The use of cover crops provides both direct and indirect benefits to agricultural ecosystems. Cash crops sown after cover crops directly benefit from better nutrient availability, increased moisture retention, and improved weed suppression. Although there is some evidence, we still lack a complete understanding on the effects of cover crops as an insect herbivory suppressor, and the mechanisms that mediate these effects, if any. To test this, we planted two commonly used leguminous cover crop species, sunn hemp, Crotalaria juncea, and cowpea, Vigna unguiculate in an organic farm in South Texas and observed their effectiveness in providing pest management while also attracting beneficial insects. Data was collected on plant height, insect damage, and plant biomass, in addition to insect community composition in the field. Our preliminary results on cover crops suggest that sunn hemp performed significantly better in all measures, and continuously showed significantly lower pest damage (caterpillars, true bugs, and aphids) along with a high prevalence of beneficial insects (Coccinellids, wasps and bees) when compared to cow pea. Sunn hemp also improved (higher species richness) the surrounding insect community in the area and thrived in the summer heat without much resource input. Since host location and host choice by insects are primarily mediated by plant volatiles, we are currently examining whether the two cover crop species differ in their volatile profile- both constitutively emitted, and under herbivory. Future experiments also include examining the residual effects of cover crops on the cash crop- which is currently underway.
The specific objectives of this project were to:
- Determine the impact of cover crops on the tri-trophic interactions of insects in organic vegetable systems.
- Examine the volatile emitted by plants under pest attack and how that impacts beneficial insect reaction.
Legume cover crops, sunn hemp and cowpea were planted in an certified organic farm in Edinburg, TX during the summer of 2018. We collected information on: cover crop height, insect damage, and cover crop biomass. We also collected insect samples in the cover crop treatments. Cover crop height was measured using measuring tape from the base of the plant, not including roots, to its tallest point. Damage was assessed using a visual scale of 0 (no damage) to 4 (extensive damage, little of the plant remains). From the visual insect damage estimation we determined the damage caused by insect pests. Cover crop biomass was collected just before cover crop termination. Cover crops were harvested and oven dried for 48 hours and total biomass for each cover crop was estimated. Flying insects in the cover crops were collected using the sweep net. We also estimated the pest damage in cash crops following the visual damage scale recording. Insects in the cash crops were collected using a sticky trap and pitfall traps.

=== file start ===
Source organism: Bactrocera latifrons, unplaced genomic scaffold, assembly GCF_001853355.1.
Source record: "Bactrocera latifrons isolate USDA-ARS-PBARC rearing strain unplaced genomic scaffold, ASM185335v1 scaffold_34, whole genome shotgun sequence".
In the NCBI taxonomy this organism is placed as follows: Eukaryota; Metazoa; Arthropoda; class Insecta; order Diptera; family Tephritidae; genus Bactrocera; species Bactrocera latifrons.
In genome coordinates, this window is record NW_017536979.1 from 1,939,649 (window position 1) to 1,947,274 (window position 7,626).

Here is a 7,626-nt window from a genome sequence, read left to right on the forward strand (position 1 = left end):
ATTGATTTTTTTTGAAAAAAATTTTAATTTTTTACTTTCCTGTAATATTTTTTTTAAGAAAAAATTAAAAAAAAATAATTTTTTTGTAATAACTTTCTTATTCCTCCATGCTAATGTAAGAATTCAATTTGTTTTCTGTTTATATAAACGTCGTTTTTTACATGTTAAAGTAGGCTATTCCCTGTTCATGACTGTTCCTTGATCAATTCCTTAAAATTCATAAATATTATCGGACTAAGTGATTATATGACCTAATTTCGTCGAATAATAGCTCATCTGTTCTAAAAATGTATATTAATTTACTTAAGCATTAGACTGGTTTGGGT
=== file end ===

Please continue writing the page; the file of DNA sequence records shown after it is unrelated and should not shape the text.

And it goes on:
Our preliminary results indicate that sunn hemp performed significantly better than cowpea in biomass, height, and had low insect damage. The biomass average for sunn hemp was ~15 grams and ~7 grams for cowpea. The average height of sunn hemp was ~35 centimeters and ~20 centimeters for cowpea. Sunn hemp showed significantly less damage than cowpea. This extensive damage cause by herbivores on cowpea is possibly due to its attractiveness (through volatiles) and/or higher nutritional value- with possible variation in resource allocation between defense and fitness. Lastly, insect samples were collected from the sunn hemp, cowpea, and control plots to determine insect community composition. Once analyzed, results showed higher insect diversity among sunn hemp, for both beneficial and herbivores, while cowpea in general had lower diversity.
Educational & Outreach Activities
Cover crops, beneficial insects, interaction between pest and beneficial insects